Sunshine Coast celebrates the launch of first Indigenous eco cruise

In the Year of Indigenous Tourism, Saturday, July 4th, 2020, will be cause for great celebration as a new, highly anticipated, Indigenous visitor experience, Saltwater Eco Tours, opens to the public for the very first time. 

Operating from Penny Lane Jetty in the tourist hub of Mooloolaba, Saltwater Eco Tours offers unique cultural tours escorted by Indigenous Storyteller Guides. The experience will share the stories, traditions and culture of the Sunshine Coast regions first eco custodians, the Kabi Kabi People, during an unforgettable cruising experience along the Mooloolah River, on board the historical 100 year old timber sailing vessel “Spray of the Coral Coast”. 

After almost 18 months of preparation and delay due to COVID-19, the launch finally brings to life the vision of Simon Thornalley, a young Indigenous man of Torres Strait Island descent. Simon spent his life sailing through the Great Barrier Reef and Torres Straits as a child on his mission boat family home, before gaining his Commercial Master Class 5 licence, crossing the Southern Ocean to Antarctica six times as First Officer on a charter vessel, working as a commercial offshore diver and a Dive Medic Technician. 

These life shaping experiences nurtured Simons respect for the marine environment, his cultural heritage and tradition, at the same time endowing him with sailing skills, knowledge, and experience that he felt compelled to share. 

Upon his recent appointment as a Young Indigenous Tourism Leader, Simon said “I am honoured and proud to launch a business that encompasses my passion for culture, as well as maritime history and sailing. Sustainable tourism plays a crucial role in today’s society and in the year of Indigenous tourism I am excited to launch Saltwater Eco Tours on the Sunshine Coast.” 

The future success of the business is underpinned by the increased demand for authentic cultural experiences. Visitors are increasingly looking for local experiences that reflect their values and have a sense of purpose. 

Tourism Minister Kate Jones welcomed the launch of the Sunshine Coast’s newest tourism experience. “There’s more demand than ever before for ecotourism and Indigenous cultural experiences in Queensland,” Ms Jones said. “This industry has huge potential to pump millions of dollars into our economy and create jobs for locals.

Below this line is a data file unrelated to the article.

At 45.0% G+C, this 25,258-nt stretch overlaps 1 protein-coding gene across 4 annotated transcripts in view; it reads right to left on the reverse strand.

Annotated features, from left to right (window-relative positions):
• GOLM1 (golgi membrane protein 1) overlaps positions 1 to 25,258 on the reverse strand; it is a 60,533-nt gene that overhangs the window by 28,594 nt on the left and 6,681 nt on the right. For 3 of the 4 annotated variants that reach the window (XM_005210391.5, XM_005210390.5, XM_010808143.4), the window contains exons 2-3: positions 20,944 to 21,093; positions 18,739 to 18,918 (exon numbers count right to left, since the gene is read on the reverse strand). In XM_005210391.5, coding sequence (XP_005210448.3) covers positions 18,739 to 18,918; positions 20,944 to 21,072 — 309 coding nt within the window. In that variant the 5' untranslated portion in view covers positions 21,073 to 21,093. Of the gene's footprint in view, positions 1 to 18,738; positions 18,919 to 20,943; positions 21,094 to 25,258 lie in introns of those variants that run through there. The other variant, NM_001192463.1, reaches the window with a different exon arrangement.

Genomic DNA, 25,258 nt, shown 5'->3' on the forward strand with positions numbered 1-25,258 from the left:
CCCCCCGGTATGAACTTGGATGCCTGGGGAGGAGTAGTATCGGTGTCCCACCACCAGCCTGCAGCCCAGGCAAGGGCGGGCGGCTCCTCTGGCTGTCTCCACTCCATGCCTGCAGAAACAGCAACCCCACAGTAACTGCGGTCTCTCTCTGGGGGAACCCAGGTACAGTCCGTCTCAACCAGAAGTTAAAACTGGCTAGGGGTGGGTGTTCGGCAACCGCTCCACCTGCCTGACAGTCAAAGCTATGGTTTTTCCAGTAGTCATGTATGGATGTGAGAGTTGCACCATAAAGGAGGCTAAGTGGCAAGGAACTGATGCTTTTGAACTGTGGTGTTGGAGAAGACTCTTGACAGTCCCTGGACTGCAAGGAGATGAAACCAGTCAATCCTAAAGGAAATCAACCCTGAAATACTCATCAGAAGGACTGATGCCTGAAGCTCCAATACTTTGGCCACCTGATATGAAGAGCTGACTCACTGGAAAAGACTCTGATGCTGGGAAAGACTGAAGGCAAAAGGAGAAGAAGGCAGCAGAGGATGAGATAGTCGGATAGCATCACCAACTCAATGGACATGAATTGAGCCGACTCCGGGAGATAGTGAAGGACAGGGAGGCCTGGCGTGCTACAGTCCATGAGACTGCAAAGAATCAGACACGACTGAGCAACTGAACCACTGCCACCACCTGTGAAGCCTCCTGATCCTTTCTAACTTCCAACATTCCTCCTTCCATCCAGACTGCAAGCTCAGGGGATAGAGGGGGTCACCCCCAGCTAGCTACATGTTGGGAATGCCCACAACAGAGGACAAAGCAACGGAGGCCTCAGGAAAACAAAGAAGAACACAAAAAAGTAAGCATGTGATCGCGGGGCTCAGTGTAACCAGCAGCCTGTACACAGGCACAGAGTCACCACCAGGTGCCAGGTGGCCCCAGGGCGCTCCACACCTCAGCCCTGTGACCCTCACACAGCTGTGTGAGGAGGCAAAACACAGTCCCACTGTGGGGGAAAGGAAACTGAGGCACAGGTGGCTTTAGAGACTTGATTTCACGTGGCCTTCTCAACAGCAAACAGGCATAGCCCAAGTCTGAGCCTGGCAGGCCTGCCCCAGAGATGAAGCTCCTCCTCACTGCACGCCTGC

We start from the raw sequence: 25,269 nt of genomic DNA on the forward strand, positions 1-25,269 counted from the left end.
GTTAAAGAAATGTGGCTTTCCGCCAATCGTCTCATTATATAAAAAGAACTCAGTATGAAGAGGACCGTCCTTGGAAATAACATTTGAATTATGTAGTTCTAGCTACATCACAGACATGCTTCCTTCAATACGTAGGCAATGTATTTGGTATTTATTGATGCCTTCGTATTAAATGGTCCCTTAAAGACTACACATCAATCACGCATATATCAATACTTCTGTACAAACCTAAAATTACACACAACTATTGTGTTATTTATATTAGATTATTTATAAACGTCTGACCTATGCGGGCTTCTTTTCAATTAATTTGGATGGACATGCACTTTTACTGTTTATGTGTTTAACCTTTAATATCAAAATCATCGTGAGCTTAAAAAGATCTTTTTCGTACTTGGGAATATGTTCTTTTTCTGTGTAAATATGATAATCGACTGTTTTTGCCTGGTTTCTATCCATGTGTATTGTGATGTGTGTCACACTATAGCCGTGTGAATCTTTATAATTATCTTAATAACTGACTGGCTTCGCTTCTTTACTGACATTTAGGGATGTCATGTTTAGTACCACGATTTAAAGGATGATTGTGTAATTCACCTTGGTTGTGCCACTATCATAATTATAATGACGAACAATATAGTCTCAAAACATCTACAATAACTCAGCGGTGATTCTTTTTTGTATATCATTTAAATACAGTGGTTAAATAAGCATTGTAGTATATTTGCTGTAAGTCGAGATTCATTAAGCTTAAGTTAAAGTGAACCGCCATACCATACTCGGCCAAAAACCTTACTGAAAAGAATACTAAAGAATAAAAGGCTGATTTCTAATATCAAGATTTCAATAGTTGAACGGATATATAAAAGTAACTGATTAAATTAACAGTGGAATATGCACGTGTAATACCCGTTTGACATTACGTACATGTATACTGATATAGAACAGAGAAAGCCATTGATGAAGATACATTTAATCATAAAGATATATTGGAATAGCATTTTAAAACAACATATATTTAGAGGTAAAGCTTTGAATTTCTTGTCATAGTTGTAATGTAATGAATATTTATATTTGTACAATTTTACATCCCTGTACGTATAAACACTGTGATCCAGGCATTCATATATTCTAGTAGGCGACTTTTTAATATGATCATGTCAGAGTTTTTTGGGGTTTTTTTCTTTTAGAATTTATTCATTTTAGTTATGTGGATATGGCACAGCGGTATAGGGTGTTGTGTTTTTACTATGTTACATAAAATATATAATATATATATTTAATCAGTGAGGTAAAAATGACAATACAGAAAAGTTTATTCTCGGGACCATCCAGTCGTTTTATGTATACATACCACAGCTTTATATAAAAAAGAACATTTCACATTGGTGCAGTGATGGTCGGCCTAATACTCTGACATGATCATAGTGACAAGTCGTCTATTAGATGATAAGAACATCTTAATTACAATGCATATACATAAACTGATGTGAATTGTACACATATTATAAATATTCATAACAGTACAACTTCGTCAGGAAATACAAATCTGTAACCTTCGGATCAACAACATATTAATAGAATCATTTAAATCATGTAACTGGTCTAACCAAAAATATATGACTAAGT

“COVID-19 has had a huge impact on our tourism industry. We need new experiences like Saltwater Eco Tours to entice visitors back to the Sunny Coast and share the message that we’re Good To Go in Queensland. 

“Because Queenslanders have done such a great job fighting COVID-19, we can now focus on our economic recovery. Tourism is vital to rebuilding our economy. 

“It’s great to see Saltwater Eco Tours getting behind Queensland’s Year of Indigenous Tourism with this new experience.” 

The launch of Saltwater Eco Tours coincides perfectly with the beginning of the Queensland school holidays, providing families from across the state with the first opportunity to enjoy this immersive new tourism experience. 

This will be the first significant water based ecotourism product launch that the Sunshine Coast has seen for some time and it is welcomed by all levels of the industry including the Sunshine Coast Council which has a significant investment in Indigenous Tourism Development. Sunshine Coast Council Mayor Mark Jamieson said the opportunity to experience aspects of the history, culture and stories of our First Nations peoples would provide an important drawcard for visitors to the Sunshine Coast. 

“Expanding our tourism offer and in particular, sharing the culture and history of our Kabi Kabi First Nation peoples, is particularly important at this time as our region seeks to lure more domestic visitors to our Sunshine Coast as the region recovers from the impacts of the COVID-19 pandemic,” Mayor Jamieson said. 

“Through our Sunshine Coast Reconciliation Action Plan 2017-2019, Council has been a strong advocate for, and supporter of, developing cultural tourism opportunities – and what better time to launch a new venture such as Saltwater Eco Tours during the Year of Indigenous Tourism. 

“Now is a perfect time for our residents and our visitors to get out on the water and experience new local offerings”. 

Mayor Jamieson said Mr Thornalley had worked closely with Sunshine Coast Council over the past two years to ensure the business responded to a growing demand for immersive cultural experiences, while at the same time providing employment opportunities for local First Nation peoples. 

ABOUT THE TOURS Initially operating on weekends, three tours will be available at launch: the flagship Cultural Tour, a Sunset Acoustic Tour and Private Charters. Bookings are open now via the company website

ABOUT THE SPRAY OF THE CORAL COAST The “Spray of the Coral Coast”, a 100 year old, classic 58ft gaff-rigged Huon-pine ketch has a fascinating history of its own. 

This beautifully restored traditional sailing vessel was launched in 1925 after being built to the same plan as the “Spray”, the boat used by Joshua Slocum to become the first person to circumnavigate , covering more than 46,000 miles between April, 1895, and June, 1898. She is now thought to be the oldest Spray sailing in Australia and possibly the world. 

Above deck, there is plenty of space for up to 35 guests, (this will be limited to 20 passengers while required to adhere to COVID-19 social distancing guidelines) and the addition of a roller furling headsail makes getting underway an easier task than it was in Slocum’s day. Below deck there is no sign of hardship or age. She has berths for seven, a full head, a stainless-steel galley, and a large and comfortable saloon. The partially enclosed cockpit has comfortable seating for up to ten guests.